Speedy Tuesday – Wally Schirra’s Gold Omega Speedmaster Professional
Posted by Robert-Jan Broer on Feb 24, 2015
About a week ago, I was contacted by Lawrence, a fan of Speedmaster watches. He started reading Fratello Watches after the kind staff of the Omega Boutique in Natick, MA made him aware of our Speedy Tuesday feature. Now, we get quite a bit of e-mail per week (in all honesty it is on a daily basis) but Lawrence wrote me that he had something special. A watch that belonged to Wally Schirra, the only astronaut to have flown Mercury, Gemini and Apollo missions.
Wally Schirra passed away in May 2007 (age 84) and just two months before, he was interviewed by my friend Chuck Maddox, who passed away one year later, in May 2008 (read my interview with Chuck here). You can read the interview between Wally Schirra and Chuck Maddox here on the Chronomaddox website that has been kept on-line by some of his friends. The interview talks about how Wally Schirra got his Omega Speedmaster CK2998 that he was wearing in space in October 1962, during the Mercury 8 (Sigma 7) mission. The watch that Omega commemorated in 2012 with a ‘First Omega in Space‘ edition. Astronaut Deke Slayton also bought the same Speedmaster together with Wally Schirra.
In the picture above you see Wally Schirra testing a Hasselblad camera wearing his Speedmaster on a JB Champion bracelet and his Bulova Accutron which he gave to astronaut Virgil I. “Gus” Grissom. After the Apollo 1 fire where Grissom died, Schirra received an identical watch again from Grissom’s widow.
From the estate of Wally Schirra, Lawrence bought his gold Omega Speedmaster Professional BA 145.022. We have covered this gold Speedmaster Pro BA145.022 numerous times here, including the one from astronaut Ken Mattingly in which we covered the full story on these commemorative gold pieces (here). In November 1969, Omega presented 26 of these gold commemorative Speedmaster Pro BA145.022 watches to the astronauts (of which 3 were awarded to the astronauts who died during the Apollo 1 accident). Later on, in 1972 and 1973 another 8 pieces were awarded to astronauts who flew on the Apollo 14, 15, 16 and 17 missions. Strange thing is, that the astronauts who flew on the failed Apollo 13 mission, didn’t receive a watch (with the exception of Lovell, who flew Apollo 8).
In total, there are 1014 pieces of this gold Speedmaster Professional produced. Numbers 3 to 28 were given to the astronauts as well as number 1001 to 1008. Numbers 33 to 1000 were produced for public sale. The biggest difference between the astronaut’s (also the White House – number 1 and 2 – and some other VIPs – numbers 29 to 32 – received these watches) and the ones for public sale is of course the engraving in the case back. Below you see the case back of Wally Schirra’s Speedmaster and one that was offered for public sale, owned by a friend of mine (the lower model is also yellow gold, but was taken in a place without proper lighting circumstances).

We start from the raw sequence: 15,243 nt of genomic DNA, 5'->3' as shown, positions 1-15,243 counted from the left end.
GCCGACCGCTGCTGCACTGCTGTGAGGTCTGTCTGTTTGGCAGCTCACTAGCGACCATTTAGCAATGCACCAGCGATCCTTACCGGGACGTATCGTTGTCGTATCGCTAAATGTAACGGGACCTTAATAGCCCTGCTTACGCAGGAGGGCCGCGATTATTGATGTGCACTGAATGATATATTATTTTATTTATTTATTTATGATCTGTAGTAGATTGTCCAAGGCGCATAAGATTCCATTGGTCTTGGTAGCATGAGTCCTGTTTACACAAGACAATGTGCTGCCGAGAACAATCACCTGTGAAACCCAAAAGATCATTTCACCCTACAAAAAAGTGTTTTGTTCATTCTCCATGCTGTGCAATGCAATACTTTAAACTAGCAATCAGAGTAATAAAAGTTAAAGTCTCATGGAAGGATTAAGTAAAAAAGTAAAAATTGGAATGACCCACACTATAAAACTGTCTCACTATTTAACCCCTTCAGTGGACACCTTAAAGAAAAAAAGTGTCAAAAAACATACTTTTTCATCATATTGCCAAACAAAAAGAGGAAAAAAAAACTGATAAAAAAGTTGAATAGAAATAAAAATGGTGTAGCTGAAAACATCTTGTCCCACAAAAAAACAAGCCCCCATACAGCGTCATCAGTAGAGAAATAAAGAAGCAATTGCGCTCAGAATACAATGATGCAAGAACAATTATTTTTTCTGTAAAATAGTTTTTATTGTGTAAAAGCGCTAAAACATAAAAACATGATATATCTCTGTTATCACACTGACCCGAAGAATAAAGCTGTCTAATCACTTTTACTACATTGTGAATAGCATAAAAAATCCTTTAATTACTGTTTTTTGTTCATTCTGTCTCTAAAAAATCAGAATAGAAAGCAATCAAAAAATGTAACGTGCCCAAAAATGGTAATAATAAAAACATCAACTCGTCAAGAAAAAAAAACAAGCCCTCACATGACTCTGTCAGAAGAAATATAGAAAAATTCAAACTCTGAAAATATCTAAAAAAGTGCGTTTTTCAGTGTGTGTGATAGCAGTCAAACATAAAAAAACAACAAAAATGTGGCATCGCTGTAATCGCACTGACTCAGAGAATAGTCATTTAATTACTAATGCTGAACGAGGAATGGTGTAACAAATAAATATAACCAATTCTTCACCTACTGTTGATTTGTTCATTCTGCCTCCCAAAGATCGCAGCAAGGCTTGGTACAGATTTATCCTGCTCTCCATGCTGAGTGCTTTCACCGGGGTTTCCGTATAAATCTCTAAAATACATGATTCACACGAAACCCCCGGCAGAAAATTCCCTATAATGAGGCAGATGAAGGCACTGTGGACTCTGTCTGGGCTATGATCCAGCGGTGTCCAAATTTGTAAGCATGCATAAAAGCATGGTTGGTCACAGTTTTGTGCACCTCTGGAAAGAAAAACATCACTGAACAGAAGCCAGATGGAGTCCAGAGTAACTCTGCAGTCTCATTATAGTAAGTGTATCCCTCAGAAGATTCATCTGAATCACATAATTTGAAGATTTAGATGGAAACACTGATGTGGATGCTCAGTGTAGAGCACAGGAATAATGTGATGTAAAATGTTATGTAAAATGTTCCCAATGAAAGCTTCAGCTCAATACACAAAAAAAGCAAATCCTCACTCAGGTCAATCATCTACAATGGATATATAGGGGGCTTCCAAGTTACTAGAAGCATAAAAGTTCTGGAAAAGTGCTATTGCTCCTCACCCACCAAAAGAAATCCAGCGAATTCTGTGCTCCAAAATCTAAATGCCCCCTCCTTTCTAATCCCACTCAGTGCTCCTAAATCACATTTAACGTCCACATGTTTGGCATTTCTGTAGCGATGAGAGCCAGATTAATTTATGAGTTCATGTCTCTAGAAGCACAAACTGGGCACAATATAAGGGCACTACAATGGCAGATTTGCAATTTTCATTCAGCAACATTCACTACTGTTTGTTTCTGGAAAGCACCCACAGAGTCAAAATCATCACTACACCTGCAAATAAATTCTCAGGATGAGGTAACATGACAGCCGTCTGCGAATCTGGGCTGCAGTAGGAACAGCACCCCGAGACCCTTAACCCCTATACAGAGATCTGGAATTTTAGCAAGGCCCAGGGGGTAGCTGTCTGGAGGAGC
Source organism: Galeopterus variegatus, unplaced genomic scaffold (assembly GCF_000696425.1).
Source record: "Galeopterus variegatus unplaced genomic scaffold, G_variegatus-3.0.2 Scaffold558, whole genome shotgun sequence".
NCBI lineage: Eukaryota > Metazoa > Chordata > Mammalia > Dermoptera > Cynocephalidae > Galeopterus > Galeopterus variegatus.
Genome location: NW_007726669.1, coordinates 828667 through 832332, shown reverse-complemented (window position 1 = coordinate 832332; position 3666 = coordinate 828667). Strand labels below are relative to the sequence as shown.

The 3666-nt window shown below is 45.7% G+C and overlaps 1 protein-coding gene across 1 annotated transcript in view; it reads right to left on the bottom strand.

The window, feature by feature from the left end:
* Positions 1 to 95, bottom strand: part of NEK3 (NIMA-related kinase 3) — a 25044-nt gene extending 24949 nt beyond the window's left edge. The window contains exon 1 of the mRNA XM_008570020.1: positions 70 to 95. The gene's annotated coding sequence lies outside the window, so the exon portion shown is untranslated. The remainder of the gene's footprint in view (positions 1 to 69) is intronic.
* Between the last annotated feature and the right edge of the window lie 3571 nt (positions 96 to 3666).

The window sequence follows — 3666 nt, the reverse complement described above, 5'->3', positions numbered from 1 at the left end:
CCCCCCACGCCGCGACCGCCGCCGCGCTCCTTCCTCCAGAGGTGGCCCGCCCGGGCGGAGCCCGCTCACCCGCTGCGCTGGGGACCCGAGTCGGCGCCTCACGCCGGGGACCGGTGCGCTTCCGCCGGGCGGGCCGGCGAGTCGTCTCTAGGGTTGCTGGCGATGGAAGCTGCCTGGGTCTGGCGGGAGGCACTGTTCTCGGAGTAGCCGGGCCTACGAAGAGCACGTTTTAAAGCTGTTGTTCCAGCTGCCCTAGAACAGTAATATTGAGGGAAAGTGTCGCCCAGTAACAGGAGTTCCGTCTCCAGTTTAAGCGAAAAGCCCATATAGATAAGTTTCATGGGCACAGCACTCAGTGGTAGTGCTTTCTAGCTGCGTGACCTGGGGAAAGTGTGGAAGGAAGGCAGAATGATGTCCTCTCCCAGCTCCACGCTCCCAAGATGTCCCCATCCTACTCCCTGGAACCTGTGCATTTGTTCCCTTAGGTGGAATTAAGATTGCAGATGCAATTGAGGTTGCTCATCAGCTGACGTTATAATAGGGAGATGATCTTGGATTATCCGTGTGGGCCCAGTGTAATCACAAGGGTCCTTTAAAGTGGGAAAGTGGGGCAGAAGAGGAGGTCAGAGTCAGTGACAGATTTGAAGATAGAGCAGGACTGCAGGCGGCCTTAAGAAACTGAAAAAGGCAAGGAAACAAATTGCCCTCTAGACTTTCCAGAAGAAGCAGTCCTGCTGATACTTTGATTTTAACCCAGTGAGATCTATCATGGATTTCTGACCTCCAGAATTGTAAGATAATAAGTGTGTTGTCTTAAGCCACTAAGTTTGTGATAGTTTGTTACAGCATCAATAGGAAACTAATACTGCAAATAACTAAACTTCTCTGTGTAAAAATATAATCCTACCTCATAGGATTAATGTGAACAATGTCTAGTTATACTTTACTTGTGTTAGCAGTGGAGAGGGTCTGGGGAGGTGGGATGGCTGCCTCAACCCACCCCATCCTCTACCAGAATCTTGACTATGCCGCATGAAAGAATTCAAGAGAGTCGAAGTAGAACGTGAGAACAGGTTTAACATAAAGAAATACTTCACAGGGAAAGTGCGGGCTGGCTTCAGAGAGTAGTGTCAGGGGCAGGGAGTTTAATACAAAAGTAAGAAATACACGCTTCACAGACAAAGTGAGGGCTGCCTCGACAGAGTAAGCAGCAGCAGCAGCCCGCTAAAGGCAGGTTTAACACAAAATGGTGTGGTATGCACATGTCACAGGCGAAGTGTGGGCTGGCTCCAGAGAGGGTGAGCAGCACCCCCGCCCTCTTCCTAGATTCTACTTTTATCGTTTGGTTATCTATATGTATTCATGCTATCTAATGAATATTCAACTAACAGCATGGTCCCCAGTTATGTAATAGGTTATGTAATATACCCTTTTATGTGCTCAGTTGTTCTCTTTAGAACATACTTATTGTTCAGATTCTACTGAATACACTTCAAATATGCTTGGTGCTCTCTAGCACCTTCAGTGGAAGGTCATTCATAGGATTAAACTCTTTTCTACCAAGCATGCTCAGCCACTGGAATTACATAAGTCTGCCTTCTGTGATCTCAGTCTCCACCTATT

Originally, these watches came with a Moon crater box, as pictured below. These are very difficult to find these days, so when you come across one, buy it! You could make an owner of a gold Speedmaster Pro very happy. Below is an example of such a crater box, photo taken by Hodinkee during our Speedy Tuesday event at the ESA SpaceExpo Centre in 2013 (photo report here).
The Omega Speedmaster Pro BA145.022 was the very first gold model and the first commemorative watch for the Apollo XI mission in 1969. Of course, to each astronaut it probably commemorated their own mission. For Wally Schirra, these were no less than three missions and all of them are engraved on the case back as you can see above.
Lawrence was able to buy it from Wally Schirra estate and let us know that this #8 watch means a lot to him. He wrote: “Wally’s watch is special to me for a number of reasons. I knew Wally. Wally wore the first Speedmaster into Space on Sigma 7. He is the only astronaut to fly all of the three US Space Race Era programs, which is shown on the case back. The Omega staff has been very helpful to me. They found a contemporary “lunar crater” box …..”. (note from the editor: Amazing eh? Give me the name of another brand that does this!)
Furthermore, the current owner of the watch wrote us that he was confused about these gold Omega Speedmaster Pro Apollo XI 1969 watches at first, as some of the watch had red (wine red or burgundy) coloured bezels and others had black bezels. During a conversation with astronaut Charlie Duke, he was told that the red bezel of his Speedmaster disappeared at some point and that it was replaced by a black bezel. Since there are only few pieces of this particular model around, there are no more spare bezels. We also found this 1999 auction photo of the gold Apollo XI Speedy Pro of the aforementioned Deke Slayton, with a black replacement bezel.
So owners beware and don’t lose that wine-red bezel of your BA145.022. Chances are very small that you will find a gold Speedmaster Pro Apollo XI 1969 that belonged to one of the astronauts, as these are very rare. You can find one of the other 980 models that went to Omega retailers without too much hassle though. Finding one with original box and papers will be difficult, but finding a nice BA 145.022 in good condition is not too hard. They occasionally pop-up at Chrono24 or eBay. These watches do not come cheap though, expect to pay around € 15.000 Euro (~ $17.000 USD) for one in a good condition and with the original wine-red bezel.
A BIG thank you to Lawrence for participating! Read his own space (and watch) related articles on www.spaceartifactsarchive.com. The Moonwatch Only book (review can be found here) was of a big help with regards to the numbers of the gold Speedies.